Coyote Melon Gourd

Coyote Melon Gourd, courtesy of Dr. Roger Banner, USU Extension
Photo courtesy of Dr. Roger Banner, USU Extension
Common Name(s):
Coyote Melon Gourd
Coyote Melon
Coyote Gourd
Scientific Name(s):
Cucurbita palmata S. Wats.
Scientific Name Synonyms:
Cucurbita californica Torr. ex S. Wats.
Symbol:
CUPA
Description:
Life Span: Perennial
Origin: Native
 
Growth Characteristics: Coyote melon gourd has similar growth habits to those of cucumbers and pumpkins, including large leaves and spreading vines.  
 
Flowers:  Large yellow flowers that are bell shaped and occur solitarily in the leaf axils.
 
Fruits/Seeds:  The gourd is smooth, many seeded, and striped, and has a hard rind. The rind becomes very thin with maturity. The gourd is very bitter.
 

Leaves:   Leaves are dark green and arrowhead shaped, with white, fingerlike veins.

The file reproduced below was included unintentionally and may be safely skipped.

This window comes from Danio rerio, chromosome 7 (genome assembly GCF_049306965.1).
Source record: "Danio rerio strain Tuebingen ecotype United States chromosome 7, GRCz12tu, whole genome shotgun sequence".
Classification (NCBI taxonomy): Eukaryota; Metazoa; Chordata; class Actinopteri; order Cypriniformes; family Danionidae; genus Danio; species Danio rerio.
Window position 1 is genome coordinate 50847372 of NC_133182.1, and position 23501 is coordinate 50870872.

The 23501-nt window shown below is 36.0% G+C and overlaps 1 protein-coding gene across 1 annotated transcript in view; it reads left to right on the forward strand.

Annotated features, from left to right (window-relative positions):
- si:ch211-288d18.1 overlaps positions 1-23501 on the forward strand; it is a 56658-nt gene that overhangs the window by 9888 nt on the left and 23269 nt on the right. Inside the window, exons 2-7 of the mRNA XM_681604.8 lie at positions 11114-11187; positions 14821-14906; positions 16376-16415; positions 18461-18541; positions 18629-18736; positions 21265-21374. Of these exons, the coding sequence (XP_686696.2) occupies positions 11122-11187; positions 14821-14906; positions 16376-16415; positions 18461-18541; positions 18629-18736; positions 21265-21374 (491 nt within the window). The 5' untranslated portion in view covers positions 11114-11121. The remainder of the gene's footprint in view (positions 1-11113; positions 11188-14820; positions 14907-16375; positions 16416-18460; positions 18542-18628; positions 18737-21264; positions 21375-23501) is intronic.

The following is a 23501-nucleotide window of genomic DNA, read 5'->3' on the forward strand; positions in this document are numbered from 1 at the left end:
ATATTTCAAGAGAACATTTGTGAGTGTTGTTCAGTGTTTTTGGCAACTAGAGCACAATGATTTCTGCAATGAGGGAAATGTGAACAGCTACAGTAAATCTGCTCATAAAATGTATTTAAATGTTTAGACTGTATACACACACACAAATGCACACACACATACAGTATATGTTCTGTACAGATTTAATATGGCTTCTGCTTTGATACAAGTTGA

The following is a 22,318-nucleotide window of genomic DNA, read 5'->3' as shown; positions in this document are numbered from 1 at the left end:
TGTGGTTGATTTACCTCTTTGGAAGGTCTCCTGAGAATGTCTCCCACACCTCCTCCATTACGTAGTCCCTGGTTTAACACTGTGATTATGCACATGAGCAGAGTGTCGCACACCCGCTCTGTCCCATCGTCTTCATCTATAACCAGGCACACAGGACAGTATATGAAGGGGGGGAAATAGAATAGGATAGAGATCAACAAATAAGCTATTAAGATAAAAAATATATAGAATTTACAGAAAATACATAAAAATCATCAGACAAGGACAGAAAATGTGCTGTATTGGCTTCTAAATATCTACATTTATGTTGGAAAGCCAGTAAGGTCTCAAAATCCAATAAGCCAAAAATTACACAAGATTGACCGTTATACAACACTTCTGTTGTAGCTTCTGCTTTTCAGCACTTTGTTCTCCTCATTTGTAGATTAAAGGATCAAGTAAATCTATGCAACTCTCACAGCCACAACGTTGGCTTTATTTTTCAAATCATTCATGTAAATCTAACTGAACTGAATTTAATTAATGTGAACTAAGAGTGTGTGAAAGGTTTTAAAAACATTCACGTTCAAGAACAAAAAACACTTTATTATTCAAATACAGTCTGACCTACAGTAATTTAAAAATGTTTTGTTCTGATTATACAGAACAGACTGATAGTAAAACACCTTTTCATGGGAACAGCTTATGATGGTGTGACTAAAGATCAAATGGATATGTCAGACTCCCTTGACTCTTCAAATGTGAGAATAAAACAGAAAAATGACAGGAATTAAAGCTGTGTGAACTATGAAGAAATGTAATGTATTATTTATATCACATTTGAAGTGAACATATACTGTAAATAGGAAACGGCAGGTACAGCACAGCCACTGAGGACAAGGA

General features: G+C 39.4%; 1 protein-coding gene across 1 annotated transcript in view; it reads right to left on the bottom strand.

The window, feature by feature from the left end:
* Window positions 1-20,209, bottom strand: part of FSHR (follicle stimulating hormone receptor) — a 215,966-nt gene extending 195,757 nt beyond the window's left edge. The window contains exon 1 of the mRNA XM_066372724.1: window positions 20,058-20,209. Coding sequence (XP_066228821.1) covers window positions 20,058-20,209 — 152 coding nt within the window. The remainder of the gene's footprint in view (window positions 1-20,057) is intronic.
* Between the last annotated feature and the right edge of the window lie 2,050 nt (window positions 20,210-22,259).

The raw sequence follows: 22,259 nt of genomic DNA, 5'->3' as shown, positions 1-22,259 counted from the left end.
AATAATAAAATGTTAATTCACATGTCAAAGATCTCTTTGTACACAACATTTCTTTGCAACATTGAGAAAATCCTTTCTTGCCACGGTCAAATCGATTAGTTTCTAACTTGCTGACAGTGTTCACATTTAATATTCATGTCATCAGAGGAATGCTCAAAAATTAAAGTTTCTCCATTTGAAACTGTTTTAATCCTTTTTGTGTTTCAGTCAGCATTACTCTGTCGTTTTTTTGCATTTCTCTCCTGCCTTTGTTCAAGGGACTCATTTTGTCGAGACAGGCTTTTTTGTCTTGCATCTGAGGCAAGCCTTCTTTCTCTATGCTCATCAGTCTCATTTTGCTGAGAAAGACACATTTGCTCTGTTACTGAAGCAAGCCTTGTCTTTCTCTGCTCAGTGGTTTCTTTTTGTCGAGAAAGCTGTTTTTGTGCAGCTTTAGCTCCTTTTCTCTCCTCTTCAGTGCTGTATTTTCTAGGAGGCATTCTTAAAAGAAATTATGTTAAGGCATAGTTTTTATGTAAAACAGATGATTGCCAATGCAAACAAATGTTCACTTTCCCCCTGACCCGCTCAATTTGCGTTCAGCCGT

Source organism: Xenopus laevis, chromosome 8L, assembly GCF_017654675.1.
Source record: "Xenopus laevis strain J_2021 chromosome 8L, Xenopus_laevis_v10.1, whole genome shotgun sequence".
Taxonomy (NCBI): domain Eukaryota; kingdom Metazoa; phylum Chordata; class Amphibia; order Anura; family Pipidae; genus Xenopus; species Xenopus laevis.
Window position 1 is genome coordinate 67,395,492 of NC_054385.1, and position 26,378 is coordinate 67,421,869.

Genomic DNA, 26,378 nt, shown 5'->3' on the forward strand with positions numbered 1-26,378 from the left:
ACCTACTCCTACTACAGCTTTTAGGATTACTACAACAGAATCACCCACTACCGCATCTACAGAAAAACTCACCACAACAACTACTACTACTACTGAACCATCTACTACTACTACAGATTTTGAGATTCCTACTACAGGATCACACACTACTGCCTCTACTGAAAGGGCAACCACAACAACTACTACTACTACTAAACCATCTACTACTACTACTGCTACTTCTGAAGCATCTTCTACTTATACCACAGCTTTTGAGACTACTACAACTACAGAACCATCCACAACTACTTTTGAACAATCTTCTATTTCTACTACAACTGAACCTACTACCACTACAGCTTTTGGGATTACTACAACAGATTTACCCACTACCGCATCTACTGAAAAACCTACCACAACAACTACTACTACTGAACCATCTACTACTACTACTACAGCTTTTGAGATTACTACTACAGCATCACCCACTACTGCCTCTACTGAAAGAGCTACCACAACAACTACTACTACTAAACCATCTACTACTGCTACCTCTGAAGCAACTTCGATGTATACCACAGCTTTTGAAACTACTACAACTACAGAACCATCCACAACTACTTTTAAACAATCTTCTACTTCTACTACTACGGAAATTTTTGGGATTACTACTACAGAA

Stems:  Stems are thick with short, coiled tendrils.

 
Roots: Coyote Melon Gourd has an immense taproot that may extend several feet into the ground. The taproot often sends out many lateral, sprouting branches.
Ecological Adaptations:
Coyote Melon Gourd grows in full sun or partial shade. In Utah, it is only found in Washington County.
 
Soils: Dry, sandy places.
 
Associated Species: Creosote bush, blackbrush
Uses and Management:
The melons are not edible, but were used as soap by Native Americans. Native Americans also ground the seed and used it for food. Dried gourds were used as rattles in dances. 
 
The vine can become invasive.